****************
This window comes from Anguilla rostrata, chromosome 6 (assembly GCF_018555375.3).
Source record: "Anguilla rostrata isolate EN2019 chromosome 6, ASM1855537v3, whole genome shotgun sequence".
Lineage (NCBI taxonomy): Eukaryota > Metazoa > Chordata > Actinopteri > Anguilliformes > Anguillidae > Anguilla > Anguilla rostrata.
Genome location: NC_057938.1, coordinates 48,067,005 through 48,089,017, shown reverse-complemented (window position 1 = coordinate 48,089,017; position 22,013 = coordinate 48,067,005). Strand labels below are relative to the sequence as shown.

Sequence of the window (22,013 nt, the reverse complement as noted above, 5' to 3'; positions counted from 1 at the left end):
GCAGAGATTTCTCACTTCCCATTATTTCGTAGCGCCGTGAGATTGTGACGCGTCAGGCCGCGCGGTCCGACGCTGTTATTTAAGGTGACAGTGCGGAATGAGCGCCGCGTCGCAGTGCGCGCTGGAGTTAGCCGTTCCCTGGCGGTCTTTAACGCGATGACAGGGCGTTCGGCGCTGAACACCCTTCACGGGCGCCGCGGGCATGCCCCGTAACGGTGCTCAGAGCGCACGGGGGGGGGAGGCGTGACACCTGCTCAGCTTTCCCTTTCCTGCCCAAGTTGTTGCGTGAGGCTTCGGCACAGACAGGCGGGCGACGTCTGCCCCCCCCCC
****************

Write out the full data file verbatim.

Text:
This window comes from Anguilla rostrata, chromosome 6 (assembly GCF_018555375.3).
Source record: "Anguilla rostrata isolate EN2019 chromosome 6, ASM1855537v3, whole genome shotgun sequence".
Lineage (NCBI taxonomy): Eukaryota > Metazoa > Chordata > Actinopteri > Anguilliformes > Anguillidae > Anguilla > Anguilla rostrata.
Genome location: NC_057938.1, coordinates 48,067,005 through 48,089,017, shown reverse-complemented (window position 1 = coordinate 48,089,017; position 22,013 = coordinate 48,067,005). Strand labels below are relative to the sequence as shown.

Sequence of the window (22,013 nt, the reverse complement as noted above, 5' to 3'; positions counted from 1 at the left end):
GCAGAGATTTCTCACTTCCCATTATTTCGTAGCGCCGTGAGATTGTGACGCGTCAGGCCGCGCGGTCCGACGCTGTTATTTAAGGTGACAGTGCGGAATGAGCGCCGCGTCGCAGTGCGCGCTGGAGTTAGCCGTTCCCTGGCGGTCTTTAACGCGATGACAGGGCGTTCGGCGCTGAACACCCTTCACGGGCGCCGCGGGCATGCCCCGTAACGGTGCTCAGAGCGCACGGGGGGGGGAGGCGTGACACCTGCTCAGCTTTCCCTTTCCTGCCCAAGTTGTTGCGTGAGGCTTCGGCACAGACAGGCGGGCGACGTCTGCCCCCCCCCC